The SA80 bayonet we looked at a few weeks ago was used in combat with a black plastic scabbard that protected the blade and allowed it to be carried in the PLCE frog. When the SA80 rifle was introduced it was decided to offer two different scabbards for the bayonet. Frontline infantry would receive a version with built in saw, wire cutter and sharpening stone. Rear echelon troops received a simpler (and cheaper) scabbard without these features, the argument being that they would rarely need to use any of these features so it was safe to delete them. This simplified scabbard was made from a black Phenolite plastic:The design retained the fixing points to allow the extra features to be added if required:The differences between the two scabbards can be seen here:Other features remain the same however, so six raised grooves are provided near the throat to allow grip to remove the bayonet from the scabbard and to help add extra rigidity to this portion:A small plastic detent is used to keep the bayonet in the scabbard and prevent it from rattling around:The bayonet fits neatly inside, but will only fit in one way due to the design of the bayonet itself with its offset grip:In order to attach the scabbard to the PLCE frog, a female Fastex clip is moulded into the top of the scabbard:This marries up with a male Fastex clip sewn into the frog itself and keeps the scabbard firmly attached.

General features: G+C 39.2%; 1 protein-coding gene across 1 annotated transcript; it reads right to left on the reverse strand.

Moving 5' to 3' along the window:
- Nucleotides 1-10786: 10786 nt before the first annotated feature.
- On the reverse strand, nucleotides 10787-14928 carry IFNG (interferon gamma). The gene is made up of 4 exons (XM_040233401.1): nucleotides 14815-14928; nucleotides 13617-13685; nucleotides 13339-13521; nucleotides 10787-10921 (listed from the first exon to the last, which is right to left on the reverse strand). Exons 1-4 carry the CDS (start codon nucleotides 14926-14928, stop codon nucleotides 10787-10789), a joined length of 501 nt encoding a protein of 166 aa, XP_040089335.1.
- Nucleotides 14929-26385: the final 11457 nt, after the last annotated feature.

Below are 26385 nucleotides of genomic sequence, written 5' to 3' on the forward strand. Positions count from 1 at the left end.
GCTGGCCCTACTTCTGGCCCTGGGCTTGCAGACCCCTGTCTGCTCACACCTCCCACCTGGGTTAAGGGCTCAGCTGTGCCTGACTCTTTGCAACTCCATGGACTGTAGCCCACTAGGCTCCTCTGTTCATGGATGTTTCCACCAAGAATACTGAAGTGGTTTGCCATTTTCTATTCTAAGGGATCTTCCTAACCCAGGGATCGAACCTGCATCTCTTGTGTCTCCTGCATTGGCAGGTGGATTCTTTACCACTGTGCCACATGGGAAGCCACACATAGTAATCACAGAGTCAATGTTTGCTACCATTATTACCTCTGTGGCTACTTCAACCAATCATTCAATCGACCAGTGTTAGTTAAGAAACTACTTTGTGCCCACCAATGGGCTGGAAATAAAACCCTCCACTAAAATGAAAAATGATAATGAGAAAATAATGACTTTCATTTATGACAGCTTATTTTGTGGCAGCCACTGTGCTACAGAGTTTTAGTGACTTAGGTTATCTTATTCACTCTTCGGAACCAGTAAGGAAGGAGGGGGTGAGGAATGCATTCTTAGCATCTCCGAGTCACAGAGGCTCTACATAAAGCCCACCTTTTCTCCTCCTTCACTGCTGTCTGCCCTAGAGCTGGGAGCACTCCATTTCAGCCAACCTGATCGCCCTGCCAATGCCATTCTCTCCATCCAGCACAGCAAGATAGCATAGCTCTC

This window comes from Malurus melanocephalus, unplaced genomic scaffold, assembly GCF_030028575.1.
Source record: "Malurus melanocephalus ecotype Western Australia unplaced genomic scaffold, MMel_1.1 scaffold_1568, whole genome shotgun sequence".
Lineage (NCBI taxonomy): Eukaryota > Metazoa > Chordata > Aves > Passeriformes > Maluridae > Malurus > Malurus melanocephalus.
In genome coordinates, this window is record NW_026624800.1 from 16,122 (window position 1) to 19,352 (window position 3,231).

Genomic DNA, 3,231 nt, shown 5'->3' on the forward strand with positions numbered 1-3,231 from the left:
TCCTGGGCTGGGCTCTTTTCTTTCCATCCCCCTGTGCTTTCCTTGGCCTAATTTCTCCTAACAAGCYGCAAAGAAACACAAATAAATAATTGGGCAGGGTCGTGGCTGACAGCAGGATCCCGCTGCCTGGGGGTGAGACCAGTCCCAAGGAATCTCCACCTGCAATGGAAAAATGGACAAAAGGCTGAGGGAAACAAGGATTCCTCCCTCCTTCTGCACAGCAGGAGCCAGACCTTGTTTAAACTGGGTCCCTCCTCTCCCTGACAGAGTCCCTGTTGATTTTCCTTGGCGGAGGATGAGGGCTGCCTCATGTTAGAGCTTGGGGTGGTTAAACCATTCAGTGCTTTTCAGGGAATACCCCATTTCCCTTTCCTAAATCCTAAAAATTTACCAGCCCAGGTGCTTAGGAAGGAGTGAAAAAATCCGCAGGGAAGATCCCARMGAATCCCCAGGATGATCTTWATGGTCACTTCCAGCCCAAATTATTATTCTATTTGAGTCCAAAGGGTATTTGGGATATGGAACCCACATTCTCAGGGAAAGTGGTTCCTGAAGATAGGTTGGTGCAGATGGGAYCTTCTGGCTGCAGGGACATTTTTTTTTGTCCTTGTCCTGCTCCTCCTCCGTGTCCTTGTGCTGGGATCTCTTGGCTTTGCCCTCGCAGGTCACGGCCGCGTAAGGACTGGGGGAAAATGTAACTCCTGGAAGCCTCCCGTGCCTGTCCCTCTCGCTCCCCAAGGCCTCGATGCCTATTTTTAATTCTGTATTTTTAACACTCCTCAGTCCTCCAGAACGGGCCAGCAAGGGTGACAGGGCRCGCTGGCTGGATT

This scabbard has clearly seen some service as an armourer’s rack number is painted on it in white:These simplified scabbards are much easier to find on the collectors’ market than the full combat versions which have not been released for resale in anywhere near the same amount and can easily make five times the price of their simpler counterparts.